The central government, on receiving word of a North Korean nuclear test and long-range ballistic missile launch, has strengthened Japanese sanctions against North Korea. South Korea has also imposed its own sanctions, and even the United States is making moves in the same direction. To influence China to reposition its passive stance on the issue, an effective move would be for Japan, the U.S. and Korea to show serious resolve toward deterring North Korean nuclear and missile development.
While outlining the sanctions enacted by Japan in response to North Korea’s unwarranted nuclear test and missile launch, the central government took a zero-tolerance posture, announcing that the “acts constitute direct and grave threats to Japan’s security,” and that “they seriously undermine the peace and security of Northeast Asia and the international community.”
The central government spelled out several prohibited activities, including a ban on the entry of North Korean citizens into Japan, money transfers to North Korea, the entry of all North Korean flag vessels, and even a ban on any third country vessels which have previously called at North Korean ports. These measures represent a major shift toward big stick diplomacy from the measured dialogue of 2014, which was used to reach an agreement with North Korea regarding the re-investigation into the abductions of Japanese citizens.
It is now clear that the North Koreans were engaged in dialogue simply to buy time, and that they never seriously considered honoring the terms. It has become obvious that their intent is to work earnestly in the shadows with a continuous focus on brinksmanship diplomacy for nuclear and missile issues. Their current course will inevitably set off significant alarms in the future.
These acts also point to the type of outcome South Korea is inviting with its attempted peace conciliation with the North, represented best by South Korea’s previous Sunshine Policy.
Around the same time as Japan was announcing the current round of sanctions, South Korea completely suspended work at the Kaesong Industrial Region, a North Korea-based economic cooperation project between the North and South. There are fears that a portion of the Kaesong workers’ wages were invested in nuclear and missile development. It is absolutely imperative to shut down all avenues leading to North Korean military spending.
The U.S. Congress also strengthened overall sanctions and passed legislature to target countries with enterprises covertly connected to North Korean nuclear and missile development. It still needs President Obama’s approval; however, the legislation would make China – North Korea’s largest trading partner – and its enterprises a likely target.
But there are those who doubt the effectiveness of these sanctions. Similar sanctions were invoked by Japan in 2006 when North Korea conducted nuclear and missile tests. Regulations on imports and exports had some results, but the sanctions were not able to force a complete isolation of North Korea. This is because China supplied North Korea with food and oil. Japan, the U.S. and South Korea can strengthen sanctions, but as long as China remains absent from the process, it will be difficult to isolate North Korea. It is essential to enlist U.N. cooperation, based on a U.N. Security Council resolution.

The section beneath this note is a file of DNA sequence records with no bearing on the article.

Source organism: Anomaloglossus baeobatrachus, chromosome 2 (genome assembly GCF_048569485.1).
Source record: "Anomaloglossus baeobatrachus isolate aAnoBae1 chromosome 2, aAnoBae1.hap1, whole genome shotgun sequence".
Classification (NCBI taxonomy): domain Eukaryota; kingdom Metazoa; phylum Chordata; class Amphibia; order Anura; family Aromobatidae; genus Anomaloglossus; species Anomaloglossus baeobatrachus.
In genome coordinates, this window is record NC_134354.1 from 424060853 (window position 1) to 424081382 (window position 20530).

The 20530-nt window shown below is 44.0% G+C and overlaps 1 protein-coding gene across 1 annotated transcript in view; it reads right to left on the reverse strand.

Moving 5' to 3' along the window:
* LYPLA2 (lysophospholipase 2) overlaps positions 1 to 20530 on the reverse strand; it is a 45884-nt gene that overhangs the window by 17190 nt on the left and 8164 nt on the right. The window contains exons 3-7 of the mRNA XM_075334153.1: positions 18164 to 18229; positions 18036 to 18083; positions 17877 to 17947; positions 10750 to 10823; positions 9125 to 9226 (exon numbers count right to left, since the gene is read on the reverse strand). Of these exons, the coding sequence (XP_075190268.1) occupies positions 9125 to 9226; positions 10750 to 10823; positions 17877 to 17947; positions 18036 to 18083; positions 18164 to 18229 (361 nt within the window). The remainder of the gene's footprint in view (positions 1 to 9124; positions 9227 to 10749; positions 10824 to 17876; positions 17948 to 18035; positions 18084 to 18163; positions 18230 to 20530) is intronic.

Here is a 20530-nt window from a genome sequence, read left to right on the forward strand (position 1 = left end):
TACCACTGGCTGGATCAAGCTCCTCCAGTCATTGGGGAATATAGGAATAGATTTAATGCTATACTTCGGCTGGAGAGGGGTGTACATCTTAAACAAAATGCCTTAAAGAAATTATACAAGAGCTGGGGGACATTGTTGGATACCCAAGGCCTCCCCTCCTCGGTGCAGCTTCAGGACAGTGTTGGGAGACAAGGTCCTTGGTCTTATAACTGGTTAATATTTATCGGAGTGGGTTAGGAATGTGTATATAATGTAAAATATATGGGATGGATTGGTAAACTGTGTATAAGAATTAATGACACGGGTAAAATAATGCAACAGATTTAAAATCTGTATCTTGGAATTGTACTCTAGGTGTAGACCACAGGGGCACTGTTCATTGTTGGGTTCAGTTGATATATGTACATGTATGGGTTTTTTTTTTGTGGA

For Japan, strengthening sanctions will influence progress on the abduction issue. The decision is full of risks, with a very real possibility that North Korea will abandon its agreement to re-investigate the issue. It creates a real dilemma, but this newspaper wants to see sanctions strengthened at the U.N. Security Council level for more effective results in the immediate future.
In 2001, then President Bush announced a hardline national security strategy to forbid pre-emptive force by state sponsors of terrorism. In response to this policy, North Korea – feeling a sense of crisis – shifted its stance the following year and acknowledged its abduction of Japanese nationals. That same year, the U.S. policy also played a role in the formation of the Japan-DPRK Pyongyang Declaration, which, among other things, froze North Korea’s missile development program.
No one can expect North Korea to acknowledge its wrongdoings and move toward international cooperation as long as it has confidence in the sustainability of its own system. The only viable option is to use pressure from the international community to force North Korea to participate again in the six-party talks and to press for a comprehensive resolution to the issues of nuclear tests, missile launches and abductions.
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